Tuesday, June 20, 2006
By RAELYNN RICARTE
News staff writer
June 10, 2006
Hood River service organizations are promoting patriotism by unfurling “Old Glory” at ceremonies next week.
The Elks Lodge hosts the second annual Flag Day celebration June 14 with an All-American Barbecue at Jackson Park. Hamburgers, hot dogs, chips and soda will be served starting at 11 a.m.
At 1 p.m. June 11, the official program begins, including an explanation of Flag Day. and plenty of red, white and blue music. Keith Doroski, organizer, said the event is intended as a civics lesson for youth as well as a social outing.
“Paying respect to the flag is important because of the ideals that it represents,” said Doroski.
On June 15, the American Legion will hold a formal flag disposal ceremony at 6 p.m. The dignified service to retire and burn old flags takes place at the home of Randy Franz, 1807 Markham Road. Anyone with a worn or tattered flag is invited to drop it off at the Legion, 1305 Tucker Road, or the Elks Lodge at the junction of Third and Cascade Streets.
“We are inviting people to come out and learn about the respectful way to dispose of a flag that is no longer usable,” said Legion Commander Denny Leonard.
He said the flag is the symbol of the United States and represents the many freedoms, rights and responsibilities given to citizens. Therefore, it is always important that even an old flag be valued enough for proper treatment.
In 1907, Grand Exalted Ruler Henry Melvin recommended that the Benevolent and Protective Order of Elks pay tribute to the flag each year. That suggestion was adopted by the Grand Lodge in Philadelphia and June 14 of that year was designated as Flag Day. Forty-seven years later, the Elks convinced Congress to recognize the flag and, in 1954, President Harry Truman, also an Elks member, signed Flag Day into law.
The Legion and Elks recommend that all citizens follow these rules when handling a flag:
* The flag should be hung or flown so it does not touch the ground, water or other objects.
* When displayed on the wall, the blue union should be in the upper left corner.
* Flag patches or pins worn should be worn over the heart.
Leonard said the 12 folds in a flag represent: the symbol of life; belief in eternity; remembrance of departed veterans; trusting God to provide strength in times of peace and war; tribute to America; loyalty to country; tribute to the armed forces for continued protection; honor of mothers; respect for the faith; love, loyalty and devotion that women mold into the character of children; honor of fathers for teaching sons to be defenders; glorification of God; and recognition of the flag as an emblem of God’s presence.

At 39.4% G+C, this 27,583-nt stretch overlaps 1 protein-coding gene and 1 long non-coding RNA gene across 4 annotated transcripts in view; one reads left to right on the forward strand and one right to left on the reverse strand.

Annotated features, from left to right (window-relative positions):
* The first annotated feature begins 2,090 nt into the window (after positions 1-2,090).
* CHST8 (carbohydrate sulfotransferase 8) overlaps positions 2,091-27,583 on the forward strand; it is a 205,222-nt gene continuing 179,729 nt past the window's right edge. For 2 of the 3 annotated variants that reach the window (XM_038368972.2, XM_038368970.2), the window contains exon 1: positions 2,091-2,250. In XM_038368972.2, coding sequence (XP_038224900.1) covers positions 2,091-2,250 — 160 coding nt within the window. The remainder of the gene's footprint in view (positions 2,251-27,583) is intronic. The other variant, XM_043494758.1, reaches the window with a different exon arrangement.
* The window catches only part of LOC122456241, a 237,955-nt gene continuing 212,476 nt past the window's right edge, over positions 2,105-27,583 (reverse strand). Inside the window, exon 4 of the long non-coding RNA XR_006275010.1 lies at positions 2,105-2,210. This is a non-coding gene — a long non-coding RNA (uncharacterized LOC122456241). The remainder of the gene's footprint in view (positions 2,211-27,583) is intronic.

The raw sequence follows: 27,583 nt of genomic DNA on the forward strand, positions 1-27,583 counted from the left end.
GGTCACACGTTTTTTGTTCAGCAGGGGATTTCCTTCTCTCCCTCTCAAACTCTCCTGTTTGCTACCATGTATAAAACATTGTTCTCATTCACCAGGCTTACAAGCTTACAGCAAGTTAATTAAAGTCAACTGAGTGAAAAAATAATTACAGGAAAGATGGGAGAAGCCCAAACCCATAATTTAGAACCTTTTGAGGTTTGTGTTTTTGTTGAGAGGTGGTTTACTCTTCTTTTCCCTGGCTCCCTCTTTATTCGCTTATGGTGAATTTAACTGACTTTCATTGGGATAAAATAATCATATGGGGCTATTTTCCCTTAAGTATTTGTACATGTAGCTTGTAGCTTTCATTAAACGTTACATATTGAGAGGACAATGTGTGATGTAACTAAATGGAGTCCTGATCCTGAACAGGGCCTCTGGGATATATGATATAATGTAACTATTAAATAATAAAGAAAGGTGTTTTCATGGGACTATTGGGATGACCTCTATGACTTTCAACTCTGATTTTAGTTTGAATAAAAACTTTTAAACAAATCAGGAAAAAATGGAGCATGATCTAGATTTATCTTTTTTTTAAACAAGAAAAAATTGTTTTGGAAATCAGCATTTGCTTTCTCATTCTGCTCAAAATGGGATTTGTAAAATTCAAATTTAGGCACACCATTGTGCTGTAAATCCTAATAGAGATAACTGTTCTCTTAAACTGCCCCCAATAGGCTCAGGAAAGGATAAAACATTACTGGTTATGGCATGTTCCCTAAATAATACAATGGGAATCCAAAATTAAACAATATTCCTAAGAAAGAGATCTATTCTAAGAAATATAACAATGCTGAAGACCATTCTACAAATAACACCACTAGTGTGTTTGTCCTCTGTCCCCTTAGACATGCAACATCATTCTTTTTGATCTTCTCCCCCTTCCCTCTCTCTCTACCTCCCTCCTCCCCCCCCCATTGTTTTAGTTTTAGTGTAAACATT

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Parkdale third graders sing "12 Disaster Days of Christmas"
Welcome to your sing-able Christmas gift list. What follows is an emergency rendition of “12 Days of Christmas” – for outfitting your home or car in case of snow storm, earthquake, flood or other emergency. Read it as a simple list, or sing it to the tune of “12 Days” – you know, as in “ … and a partridge in a pear tree…” Not to make light of it, but the song is a familiar framework for a set of gift ideas that you could consider gathering together, even if the recipient already owns items such as a bunch of coats, tire chains and flashlights. Stores throughout the Gorge are stocked up on all these items. Buying all 12 days might be prohibitive, but here are three ideas for checking any of the dozen off your list (notations follow, 1-12.) The gift items needed to stay warm, dry and safe are also coded to suggest items in your abode (A) in your car (C) or both (B). 12 Gallons of Water (A) 11 Family meals (B) 10 Cans of propane (A) 9 Hygiene bags (B) 8 Packs of batteries (A) 7 Spare coats (B) 6 Bright red flares (C) 5 Cozy blankets (B) 4 Tire chains (C) 3 Flashlights (B) 2 cell phone chargers (B) 1 And a crush-proof first aid kit (B) Price ranges? Here’s a few quotes for days Three, Two, Four and Nine: n A family gift of flashlights (three will run $15-30, Hood River Supply, Tum-A-Lum) n Cell phone chargers (two will run $30-60) n Tire chains (basic set, $30, Les Schwab, returnable if unused for the winter) n Family meals ($100 or so should cover the basics for three or four reasonably well-fed days) n The home kit should be kept in a handy place near an exit, and remember that water needs to be replenished every few months. If you have a solid first aid kit already, switch out the gift idea with “and-a-sto-o-u-t- tub-for it-all …” Otherwise, it’s a case of assembling your home or car kits and making sure all members of the family know what the resources are and how to use them (ie flares and propane). Emergency situations are at worst life-threatening, at best deeply uncomfortable if you and your family are left without power for an extended period, or traveling and find yourself in a situation where you need to wait out a storm, lengthy traffic delay, or other crisis. Notes on the 12 gift ideas: 12 – Gallons of water: that’s one per person in a four-member family to last for three days, the recommended minimum to be prepared for utility outages. 11 – Easy-open packaged goods, energy bars, dried food and nuts are good things to include for nutrition. Think of what your family of four needs for three days to stay fortified and hydrated (see number 12). Can-opener also recommended 10 – If you have a propane camping stove, keep extra fuel handy. 9 – Hygiene bags: put packaged moistened towelettes, toilet paper, and plastic ties in large garbage bags (for personal sanitation) Resource list courtesy of Hood River County Emergency Management, Barbara Ayers, manager/ 541-386-1213. The county also reminds residents to Get a Kit, Make A Plan to connect your family if separated, and Stay Informed. See www.co.hood-river.or.us to opt-in for citizen alerts. Enlarge